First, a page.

• Take objections from a grandchild seriously. Do not mock an objection or dismiss a question. Spend as much time and energy as needed to fully explore a topic with a child. 
  • Anticipate attacks and arguments that a grandchild will face in the teen and adult years. After teaching a biblical truth to a grandchild, present the faulty argument, prove why it is false, give reading material that establishes the truth, and continue to point out in conversation over the years the erroneous arguments. 
  • Built an apologetics library for each grandchild. These make great gifts. Suggested books include Cold-Case Christianity by J. Warner Wallace, Tactics by Gregory Koukl, Answers Vol. 1-4 by Answers in Genesis, Quick Answers to Social Questions by Bryan Osborne, Demolishing Supposed Bible Contradictions by Ken Ham, Debunking Evolution by Daniel Biddle, True For You But Not For Me by Paul Copan, and The Case for Christ by Lee Strobel
  • Expose your grandchildren to the truth in real life experiences. With the permission of parents, allow older grandchildren to see a live ultrasound so they learn the horrors of abortion, or visit the creation museum to teach the truth of creation and then visit a natural history museum to show the error of evolution.
  • Look for examples of false beliefs or erroneous messages in movies, music, books, and television. Point them out, ask questions, and discuss why something is problematic. Always point back to Scripture so that it is not your opinion, but based on the authority of God’s Word.
  • Utilize the Truth Method. The truth method is intended to teach a biblical truth, identify a message from the world, and analyze it to determine the good and reject the bad using five steps. 
    1. Teach a biblical truth through instruction and discussion. What biblical truths do your grandchildren need to be taught to stand strong in their faith?
    2. Recognize the idea or concept the world is communicating. What lies or half truths threaten their faith today?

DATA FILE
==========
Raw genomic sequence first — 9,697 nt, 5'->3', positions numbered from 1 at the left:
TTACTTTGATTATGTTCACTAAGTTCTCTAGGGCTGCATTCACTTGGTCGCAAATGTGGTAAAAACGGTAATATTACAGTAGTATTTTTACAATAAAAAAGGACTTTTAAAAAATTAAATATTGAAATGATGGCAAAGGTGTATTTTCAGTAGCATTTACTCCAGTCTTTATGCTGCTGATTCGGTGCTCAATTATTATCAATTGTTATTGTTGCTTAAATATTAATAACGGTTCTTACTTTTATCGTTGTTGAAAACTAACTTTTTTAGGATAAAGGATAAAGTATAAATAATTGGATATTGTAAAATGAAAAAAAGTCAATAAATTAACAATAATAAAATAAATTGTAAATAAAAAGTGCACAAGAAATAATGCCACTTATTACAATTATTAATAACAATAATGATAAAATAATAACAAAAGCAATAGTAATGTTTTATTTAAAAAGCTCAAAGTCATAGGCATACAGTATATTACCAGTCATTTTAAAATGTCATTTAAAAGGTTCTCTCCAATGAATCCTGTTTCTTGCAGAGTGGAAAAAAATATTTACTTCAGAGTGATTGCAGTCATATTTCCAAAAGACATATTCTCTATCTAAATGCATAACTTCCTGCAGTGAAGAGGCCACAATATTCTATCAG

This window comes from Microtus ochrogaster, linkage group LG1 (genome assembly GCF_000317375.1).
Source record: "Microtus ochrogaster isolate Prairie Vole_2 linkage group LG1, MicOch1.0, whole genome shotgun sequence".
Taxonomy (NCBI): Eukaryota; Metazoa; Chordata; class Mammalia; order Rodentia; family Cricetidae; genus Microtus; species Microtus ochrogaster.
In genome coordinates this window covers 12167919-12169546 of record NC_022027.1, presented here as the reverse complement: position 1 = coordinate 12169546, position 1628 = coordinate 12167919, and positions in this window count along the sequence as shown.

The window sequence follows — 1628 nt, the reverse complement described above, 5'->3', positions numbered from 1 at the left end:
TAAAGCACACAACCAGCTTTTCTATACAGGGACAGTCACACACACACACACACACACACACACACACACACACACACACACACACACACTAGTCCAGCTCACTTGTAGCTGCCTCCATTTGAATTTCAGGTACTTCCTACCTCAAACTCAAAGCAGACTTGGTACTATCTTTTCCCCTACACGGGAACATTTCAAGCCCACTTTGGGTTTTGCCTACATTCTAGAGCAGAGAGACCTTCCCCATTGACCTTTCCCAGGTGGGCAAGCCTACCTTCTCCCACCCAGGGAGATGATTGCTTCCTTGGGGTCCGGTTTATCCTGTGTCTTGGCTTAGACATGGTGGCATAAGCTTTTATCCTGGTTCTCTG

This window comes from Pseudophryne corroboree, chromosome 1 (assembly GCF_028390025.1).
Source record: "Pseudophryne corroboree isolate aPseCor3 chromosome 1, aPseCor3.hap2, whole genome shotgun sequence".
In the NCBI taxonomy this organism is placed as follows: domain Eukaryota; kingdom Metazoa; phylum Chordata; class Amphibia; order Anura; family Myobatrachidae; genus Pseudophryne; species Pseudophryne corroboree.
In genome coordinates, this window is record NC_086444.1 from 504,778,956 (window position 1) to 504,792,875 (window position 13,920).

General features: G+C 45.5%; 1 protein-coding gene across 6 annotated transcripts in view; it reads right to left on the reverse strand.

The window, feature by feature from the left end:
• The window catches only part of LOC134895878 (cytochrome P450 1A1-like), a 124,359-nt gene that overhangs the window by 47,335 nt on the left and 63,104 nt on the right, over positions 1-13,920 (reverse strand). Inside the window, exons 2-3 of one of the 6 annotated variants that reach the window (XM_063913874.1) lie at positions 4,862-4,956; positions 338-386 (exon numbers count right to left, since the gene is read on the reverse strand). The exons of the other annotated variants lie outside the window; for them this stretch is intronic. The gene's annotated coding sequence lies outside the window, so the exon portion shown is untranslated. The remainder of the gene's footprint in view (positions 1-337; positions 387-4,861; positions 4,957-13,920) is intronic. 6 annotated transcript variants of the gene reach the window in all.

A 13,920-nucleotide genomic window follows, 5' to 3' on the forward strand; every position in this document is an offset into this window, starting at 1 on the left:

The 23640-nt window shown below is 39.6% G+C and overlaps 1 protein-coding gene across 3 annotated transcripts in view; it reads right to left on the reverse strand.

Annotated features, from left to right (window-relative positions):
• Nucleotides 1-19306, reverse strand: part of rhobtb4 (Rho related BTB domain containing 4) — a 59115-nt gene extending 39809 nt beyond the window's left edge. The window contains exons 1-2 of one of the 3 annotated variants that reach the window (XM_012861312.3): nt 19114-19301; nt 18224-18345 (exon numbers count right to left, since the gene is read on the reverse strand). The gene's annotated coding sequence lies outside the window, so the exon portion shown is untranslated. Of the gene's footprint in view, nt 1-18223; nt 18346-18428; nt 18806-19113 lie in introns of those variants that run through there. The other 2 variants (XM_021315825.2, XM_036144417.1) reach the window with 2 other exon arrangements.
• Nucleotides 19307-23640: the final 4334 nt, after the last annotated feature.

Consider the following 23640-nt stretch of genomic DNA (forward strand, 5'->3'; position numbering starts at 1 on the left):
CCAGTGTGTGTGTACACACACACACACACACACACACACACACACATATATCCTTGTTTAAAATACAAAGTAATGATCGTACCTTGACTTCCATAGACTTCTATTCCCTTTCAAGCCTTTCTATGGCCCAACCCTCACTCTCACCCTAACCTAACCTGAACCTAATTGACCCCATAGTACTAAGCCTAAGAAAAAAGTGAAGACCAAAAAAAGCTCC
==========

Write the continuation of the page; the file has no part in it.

3. Understand the claim by analyzing it. What is actually being said?
    4. Test the idea according to the Bible. What does the Bible say about the topic?
    5. Hold fast to what is good and reject what is bad. What should be rejected and why? 

Rise up grandparents. The battle of ideas is real and it’s taking no prisoners. We are in a battle for the hearts and minds of our grandchildren. Helping a grandchild detect errors and discern truth in the age of fake news, social media, and conspiracy theories is critical and you are uniquely positioned for such a time as this. 

Josh Mulvihill is the Executive Director of Church and Family Ministry at Renewanation. He served as a pastor for 20 years, has a PhD in Family Ministry, serves on the board of Awana, and is the author or editor of nine books, including his latest book Biblical Worldview. He is married to Jen and they have five children. Josh blogs at GospelShapedFamily.com.

2 Comments

  1. Michael Packer

    Excellent ideas! Now we have to wait for Covid restrictions to be over to be with our grandchildren again, or for their parents to buy them phones for us to call them personally. Thanks for this blog. It is timely.

    Reply
  2. Grant and Lorraine Day

    We appreciated your insightful article and have done several studies utilizing many of the same books you had recommended. We noticed that grandparents needed to know and understand the materials in the books and videos prior to giving them to our grandchildren. We weren’t comfortable with our grandchildren asking us questions that we couldn’t answer so we studied the courses first. After we did Ken Ham’s videos on Creation-Evolution, Abortion by Koukl and Klusendorf, and Tactics series by Koukl we felt comfortable giving the information to our grandchildren. We all benefitted greatly from doing these courses. Our granddaughter like all kids was super at phones and computers and was able to answer questions about evolution instantly from (answersingenesis.org) site which encouraged her and we learned about computers from her.

    Reply